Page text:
Frenemies: "It's Only Rock 'n' Roll" - example:  The Rolling Stones

The Rolling Stones learned to respect one another and to divide up their responsibilities clearly.  They each had a defined role.   Mick Jagger ran the business, while Keith Richards focused on music. He didn't always like Jagger's decisions, but he deferred on business matters to this bandmate.  They didn't always get along, but they tended to benefit from a level of constructive conflict and tension.  One reason that they managed to survive as a group for so long is that they didn't let disagreements fester beneath the surface.  They argued it out.   Finding that perfect balance of conflict and compromise can be very challenging though.  Many groups cannot prevent their issue-based disagreements from spilling over into the personal.   

Monday, December 03, 2018

SNL Parody: Netflix Originals

Check out this funny Saturday Night Live parody video, which takes aim at Netflix's strategy for creating tons of original content.  It's a great way to start Monday morning!

Thursday, November 29, 2018

Should America Be Run By... Trader Joe's?

I'm honored to be featured on this week's episode of the Freakonomics podcast.  They interviewed me regarding the research that I've conducted about Trader Joe's.  For more information about my research on the company, you can check out my HBS case study (co-authored with David Ager) as well as Chapter 4 of my forthcoming book, Unlocking Creativity

Wednesday, November 28, 2018

Team Effectiveness Lessons from The Celtics' Early Season Struggles

Source: Wikipedia
The Boston Celtics basketball team entered this season with much promise and high expectations. Last year, with two of their top players missing, they made it to the Eastern Conference Finals.  This year, with superstar Kyrie Irving back from injury and former All-Star Gordon Hayward back from injury as well, many analysts and fans expected a trip to the NBA Finals.  However, they have struggled through the first 21 games.  They have won 11 and lost 10.  What's wrong? Many people have pointed to the fact that they are trying to sort out their roles.  Young players who played a ton of minutes in last year's playoffs have had to adjust to the return of two veterans.   The veterans have had to adjust to the fact that some of these young players developed into major contributors and expect more playing time and more shots.   It seems as though they haven't figured out their roles, and they don't fully understand how they fit together.   Many teams struggle when the members don't have clearly defined roles and responsibilities, and when members don't understand how they complement one another.   We should not be surprised if it takes a few months for the Celtics to settle into a groove and become a cohesive unit.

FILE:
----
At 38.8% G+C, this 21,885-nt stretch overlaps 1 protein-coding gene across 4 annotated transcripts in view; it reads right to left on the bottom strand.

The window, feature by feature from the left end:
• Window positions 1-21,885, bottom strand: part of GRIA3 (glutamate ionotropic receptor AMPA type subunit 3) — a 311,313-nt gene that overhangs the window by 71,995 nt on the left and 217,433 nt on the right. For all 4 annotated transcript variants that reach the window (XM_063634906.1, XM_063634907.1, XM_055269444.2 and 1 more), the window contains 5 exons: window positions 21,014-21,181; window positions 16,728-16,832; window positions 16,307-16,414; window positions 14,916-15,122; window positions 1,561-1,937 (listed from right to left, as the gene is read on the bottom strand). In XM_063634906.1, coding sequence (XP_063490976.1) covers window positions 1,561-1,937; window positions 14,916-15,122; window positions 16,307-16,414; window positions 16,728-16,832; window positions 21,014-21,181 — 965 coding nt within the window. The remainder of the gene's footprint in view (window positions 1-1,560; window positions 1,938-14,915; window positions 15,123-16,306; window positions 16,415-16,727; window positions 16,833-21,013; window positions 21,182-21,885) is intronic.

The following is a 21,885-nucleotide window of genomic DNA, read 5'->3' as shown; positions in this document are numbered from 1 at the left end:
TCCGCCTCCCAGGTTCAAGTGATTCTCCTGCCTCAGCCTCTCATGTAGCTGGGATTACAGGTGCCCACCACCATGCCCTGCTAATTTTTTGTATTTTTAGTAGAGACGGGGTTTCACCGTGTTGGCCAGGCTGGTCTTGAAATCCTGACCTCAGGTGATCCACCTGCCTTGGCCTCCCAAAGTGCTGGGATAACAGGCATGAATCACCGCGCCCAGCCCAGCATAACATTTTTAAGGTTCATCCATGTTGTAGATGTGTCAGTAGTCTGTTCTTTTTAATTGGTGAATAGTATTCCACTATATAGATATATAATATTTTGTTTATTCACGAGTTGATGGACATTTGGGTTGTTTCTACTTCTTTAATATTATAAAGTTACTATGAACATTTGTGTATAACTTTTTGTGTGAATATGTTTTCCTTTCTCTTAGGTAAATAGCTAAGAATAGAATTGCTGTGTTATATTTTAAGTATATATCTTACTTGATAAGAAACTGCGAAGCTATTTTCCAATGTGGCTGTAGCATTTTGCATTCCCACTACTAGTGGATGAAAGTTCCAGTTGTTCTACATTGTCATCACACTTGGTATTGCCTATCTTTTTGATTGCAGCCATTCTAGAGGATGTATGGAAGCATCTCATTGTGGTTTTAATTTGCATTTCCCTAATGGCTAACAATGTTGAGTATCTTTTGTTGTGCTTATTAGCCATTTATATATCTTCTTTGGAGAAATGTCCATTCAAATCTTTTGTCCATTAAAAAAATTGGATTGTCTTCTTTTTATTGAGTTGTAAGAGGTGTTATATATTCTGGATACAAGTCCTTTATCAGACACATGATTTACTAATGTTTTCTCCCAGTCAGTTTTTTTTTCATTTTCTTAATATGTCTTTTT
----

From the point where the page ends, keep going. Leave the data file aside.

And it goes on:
Research also shows that some level of hierarchy can be beneficial on teams.  A "team of equals" does not always perform best.   Consider research by Nir Halevy and his colleagues.  They have demonstrated some of the benefits of hierarchy.  In fact, they have studied NBA teams.  They collected data over 11 seasons.  They examined the dispersion of salary and playing time among players on each team.  They found that teams with wide dispersions tended to win more games than those with what appeared to be more egalitarian structures.  In short, it helps if all the players recognize who the superstars are, and who the role players are, on the team.   A team of people who all think they are roughly equal doesn't perform best, according to this research.   The researchers argued that a clear pecking order led to more cooperative behavior among teammates.  In fact, they showed that the more hierarchical teams had more assists - a statistic that measures when one player helps a teammate score a basket.  

Could the Celtics have too "flat" a structure?  Perhaps.  Analysts have described them as having lots of interchangeable parts.  They have extolled the virtues of having players who can play "positionless basketball" because that means they can switch on defense all the time (a strategy that can be effective in today's NBA).   Are they right though?  Is a team of interchangeable parts who play positionless basketball really best? 

Consider the Celtics this year.  They appear to have a flatter structure, as opposed to a clear pecking order.   That might be part of the problem.  Everyone surely recognizes that Kyrie Irving is the best player.  However, after that, it may be a bit dicier.  Gordon Hayward is a former All-Star, but he missed all of last year after a gruesome leg injury.  He's clearly not back to full health.  Al Horford is a highly paid former All-Star, but he isn't a high scorer and seems to be showing some signs of age.  Meanwhile, youngsters such as Jayson Tatum and Jaylen Brown excelled in the playoffs last year, and they may think of themselves as rising stars in the league.  They may not be ready to defer as easily to these former All-Stars.  Terry Rozier, the back-up point guard, became accustomed to being the starter with Irving injured last year. He may think he's just as good as many of the starters, though he has now had to return to the bench. 

In the November 28th episode of the Celtics Beat podcast (start at 26:00 minute mark), legendary sportswriter Bob Ryan argues this very point about having a clear pecking order.  He describes great teams of the past as having a clear starting five, a few well-defined role players or "specialists" off the bench, and a few players at the end of the bench who know that they aren't going to see much playing time.